For as far back as I can remember, I have always felt God’s presence. As a little girl, I loved to go to Sunday School.
I wasn’t the least bit interested in religion. It surely wasn’t for me, or so I thought.
When I was a little girl, my grandmother gave me a pendant that had been hers as a teenager. As I grew up, I always remembered the tiny mustard seed that was suspended within it.
When I was in middle school, I began asking deeper and deeper questions about God. I had been given a Bible, which I revered greatly, but I didn’t really understand it, although I loved the psalms and parts of Isaiah.
I was brought up in a belief system that said that I was a sinner from birth and that I was flawed. The God that I learned about was loving, yet judgmental.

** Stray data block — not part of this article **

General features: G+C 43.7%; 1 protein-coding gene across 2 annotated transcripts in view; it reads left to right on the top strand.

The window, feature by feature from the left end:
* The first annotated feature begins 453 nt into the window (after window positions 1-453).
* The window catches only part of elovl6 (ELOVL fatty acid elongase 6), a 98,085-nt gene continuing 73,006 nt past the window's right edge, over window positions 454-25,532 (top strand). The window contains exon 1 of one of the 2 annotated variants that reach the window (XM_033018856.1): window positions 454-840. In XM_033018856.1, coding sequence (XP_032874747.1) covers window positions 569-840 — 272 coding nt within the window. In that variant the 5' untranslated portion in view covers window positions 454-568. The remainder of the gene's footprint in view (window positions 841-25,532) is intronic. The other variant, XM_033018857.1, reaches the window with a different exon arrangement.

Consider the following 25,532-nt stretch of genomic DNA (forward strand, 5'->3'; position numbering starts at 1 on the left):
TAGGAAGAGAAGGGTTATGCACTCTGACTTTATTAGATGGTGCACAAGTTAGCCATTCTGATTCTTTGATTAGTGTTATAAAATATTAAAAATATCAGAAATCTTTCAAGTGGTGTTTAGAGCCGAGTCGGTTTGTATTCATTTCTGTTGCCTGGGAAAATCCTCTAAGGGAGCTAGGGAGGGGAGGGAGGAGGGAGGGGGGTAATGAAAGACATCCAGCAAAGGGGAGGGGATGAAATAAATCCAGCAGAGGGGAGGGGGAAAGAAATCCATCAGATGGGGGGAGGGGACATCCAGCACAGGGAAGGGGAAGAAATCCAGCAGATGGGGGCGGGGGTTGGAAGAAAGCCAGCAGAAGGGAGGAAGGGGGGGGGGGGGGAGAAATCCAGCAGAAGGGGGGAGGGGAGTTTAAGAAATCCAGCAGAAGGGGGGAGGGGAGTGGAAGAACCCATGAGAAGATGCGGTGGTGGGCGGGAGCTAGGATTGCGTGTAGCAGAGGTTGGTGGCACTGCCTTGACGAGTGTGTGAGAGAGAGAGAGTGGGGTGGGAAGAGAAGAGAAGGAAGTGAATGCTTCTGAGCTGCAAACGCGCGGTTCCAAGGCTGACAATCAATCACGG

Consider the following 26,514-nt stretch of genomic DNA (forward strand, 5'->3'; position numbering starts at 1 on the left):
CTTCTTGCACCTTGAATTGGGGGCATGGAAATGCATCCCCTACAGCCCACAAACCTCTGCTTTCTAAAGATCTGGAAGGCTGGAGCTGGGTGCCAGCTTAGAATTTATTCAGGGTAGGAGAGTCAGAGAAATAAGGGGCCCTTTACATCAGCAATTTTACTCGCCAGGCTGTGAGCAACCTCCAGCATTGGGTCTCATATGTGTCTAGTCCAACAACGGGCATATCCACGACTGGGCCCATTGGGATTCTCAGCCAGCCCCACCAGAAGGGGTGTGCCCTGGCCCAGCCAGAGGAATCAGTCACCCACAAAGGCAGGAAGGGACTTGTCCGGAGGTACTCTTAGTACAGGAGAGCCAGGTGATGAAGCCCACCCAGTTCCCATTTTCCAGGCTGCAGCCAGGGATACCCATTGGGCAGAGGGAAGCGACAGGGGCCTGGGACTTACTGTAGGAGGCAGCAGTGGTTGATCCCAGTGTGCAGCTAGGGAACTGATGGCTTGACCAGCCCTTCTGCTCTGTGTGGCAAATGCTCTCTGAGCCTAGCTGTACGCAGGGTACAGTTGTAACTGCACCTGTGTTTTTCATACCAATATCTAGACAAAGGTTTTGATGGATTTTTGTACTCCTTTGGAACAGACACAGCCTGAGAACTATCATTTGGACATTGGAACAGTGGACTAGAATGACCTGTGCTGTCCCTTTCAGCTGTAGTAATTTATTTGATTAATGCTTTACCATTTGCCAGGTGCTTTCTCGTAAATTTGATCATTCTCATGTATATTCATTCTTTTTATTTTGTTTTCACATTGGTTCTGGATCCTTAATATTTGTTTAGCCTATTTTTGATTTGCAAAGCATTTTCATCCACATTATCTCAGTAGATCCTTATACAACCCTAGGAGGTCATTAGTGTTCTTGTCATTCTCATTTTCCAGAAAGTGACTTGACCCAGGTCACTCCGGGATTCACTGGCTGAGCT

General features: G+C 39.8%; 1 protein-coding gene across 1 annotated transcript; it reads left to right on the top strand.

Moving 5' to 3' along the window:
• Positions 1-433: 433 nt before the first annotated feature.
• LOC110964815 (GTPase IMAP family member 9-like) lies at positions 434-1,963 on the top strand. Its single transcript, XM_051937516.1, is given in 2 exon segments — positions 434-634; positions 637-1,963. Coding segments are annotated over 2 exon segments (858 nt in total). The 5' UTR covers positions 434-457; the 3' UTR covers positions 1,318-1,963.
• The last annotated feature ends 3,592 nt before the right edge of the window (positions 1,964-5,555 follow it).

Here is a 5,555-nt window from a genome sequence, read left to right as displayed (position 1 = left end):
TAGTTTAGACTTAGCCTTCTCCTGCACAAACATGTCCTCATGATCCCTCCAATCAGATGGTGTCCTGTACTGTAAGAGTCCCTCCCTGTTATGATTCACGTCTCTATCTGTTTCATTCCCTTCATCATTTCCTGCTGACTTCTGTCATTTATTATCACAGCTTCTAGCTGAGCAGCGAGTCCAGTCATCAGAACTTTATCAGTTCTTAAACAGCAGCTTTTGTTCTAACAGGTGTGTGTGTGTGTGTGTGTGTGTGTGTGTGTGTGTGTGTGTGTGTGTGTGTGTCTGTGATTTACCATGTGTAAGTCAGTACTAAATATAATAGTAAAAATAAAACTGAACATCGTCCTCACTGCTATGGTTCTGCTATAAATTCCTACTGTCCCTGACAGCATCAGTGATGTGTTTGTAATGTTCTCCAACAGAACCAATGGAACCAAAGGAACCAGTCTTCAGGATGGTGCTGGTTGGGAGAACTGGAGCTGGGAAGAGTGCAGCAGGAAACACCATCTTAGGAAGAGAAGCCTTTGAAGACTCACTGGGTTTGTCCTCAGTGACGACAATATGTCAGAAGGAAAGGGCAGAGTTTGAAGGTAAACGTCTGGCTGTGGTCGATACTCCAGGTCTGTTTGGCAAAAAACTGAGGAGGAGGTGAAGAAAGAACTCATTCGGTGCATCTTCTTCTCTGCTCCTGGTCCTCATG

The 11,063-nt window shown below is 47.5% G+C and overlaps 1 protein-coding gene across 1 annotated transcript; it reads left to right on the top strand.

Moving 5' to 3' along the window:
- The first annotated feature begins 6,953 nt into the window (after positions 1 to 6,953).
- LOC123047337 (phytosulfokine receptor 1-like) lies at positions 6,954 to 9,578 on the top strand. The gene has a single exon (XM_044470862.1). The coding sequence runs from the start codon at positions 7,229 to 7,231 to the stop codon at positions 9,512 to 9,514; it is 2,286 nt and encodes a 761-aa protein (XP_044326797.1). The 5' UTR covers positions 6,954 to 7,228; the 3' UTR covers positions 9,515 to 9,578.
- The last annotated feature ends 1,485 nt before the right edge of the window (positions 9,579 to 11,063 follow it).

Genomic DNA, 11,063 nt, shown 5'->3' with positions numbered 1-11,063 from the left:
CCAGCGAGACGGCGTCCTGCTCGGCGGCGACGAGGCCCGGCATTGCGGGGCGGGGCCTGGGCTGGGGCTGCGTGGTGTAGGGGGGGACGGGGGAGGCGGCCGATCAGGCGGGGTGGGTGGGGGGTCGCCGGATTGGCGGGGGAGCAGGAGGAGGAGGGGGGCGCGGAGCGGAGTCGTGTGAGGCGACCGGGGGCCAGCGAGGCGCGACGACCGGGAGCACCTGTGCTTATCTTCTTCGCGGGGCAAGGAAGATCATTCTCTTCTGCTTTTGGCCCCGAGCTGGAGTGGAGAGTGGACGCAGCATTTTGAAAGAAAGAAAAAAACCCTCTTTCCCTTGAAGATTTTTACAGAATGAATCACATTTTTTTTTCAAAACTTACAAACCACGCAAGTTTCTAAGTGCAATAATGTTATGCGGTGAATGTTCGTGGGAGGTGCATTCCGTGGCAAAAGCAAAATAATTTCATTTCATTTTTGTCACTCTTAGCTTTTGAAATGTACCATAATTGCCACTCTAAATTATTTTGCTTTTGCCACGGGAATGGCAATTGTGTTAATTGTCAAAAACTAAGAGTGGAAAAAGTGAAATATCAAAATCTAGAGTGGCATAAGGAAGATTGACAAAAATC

My introduction to Christian Science was the fulfillment of the biblical promise “Ye shall seek me, and find me, when ye shall search for me with all your heart” ( Jeremiah 29:13 ). Many years ago, when my father was ill and not expected to survive, I began to think deeply about the meaning of life, and wonder who we really are and what our purpose is for existing.
I started studying Christian Science in 2014. For about four years prior to this, I felt God actively leading me.
It was the early 1990s, and I was living in Paris. I had been praying for many years to find a religion that would help me learn about God.
In the early 1990s, as part of my graduate school program, I took a class on environmental policy. The professor assigned The Christian Science Monitor , telling the class it was the best newspaper for coverage of environmental issues and that we could skip the religious article in the back.
I remember as a young girl having the book Science and Health with Key to the Scriptures by Mary Baker Eddy in our home. I don’t recall reading it or having anyone read it to me; I think a friend had given it to my mother.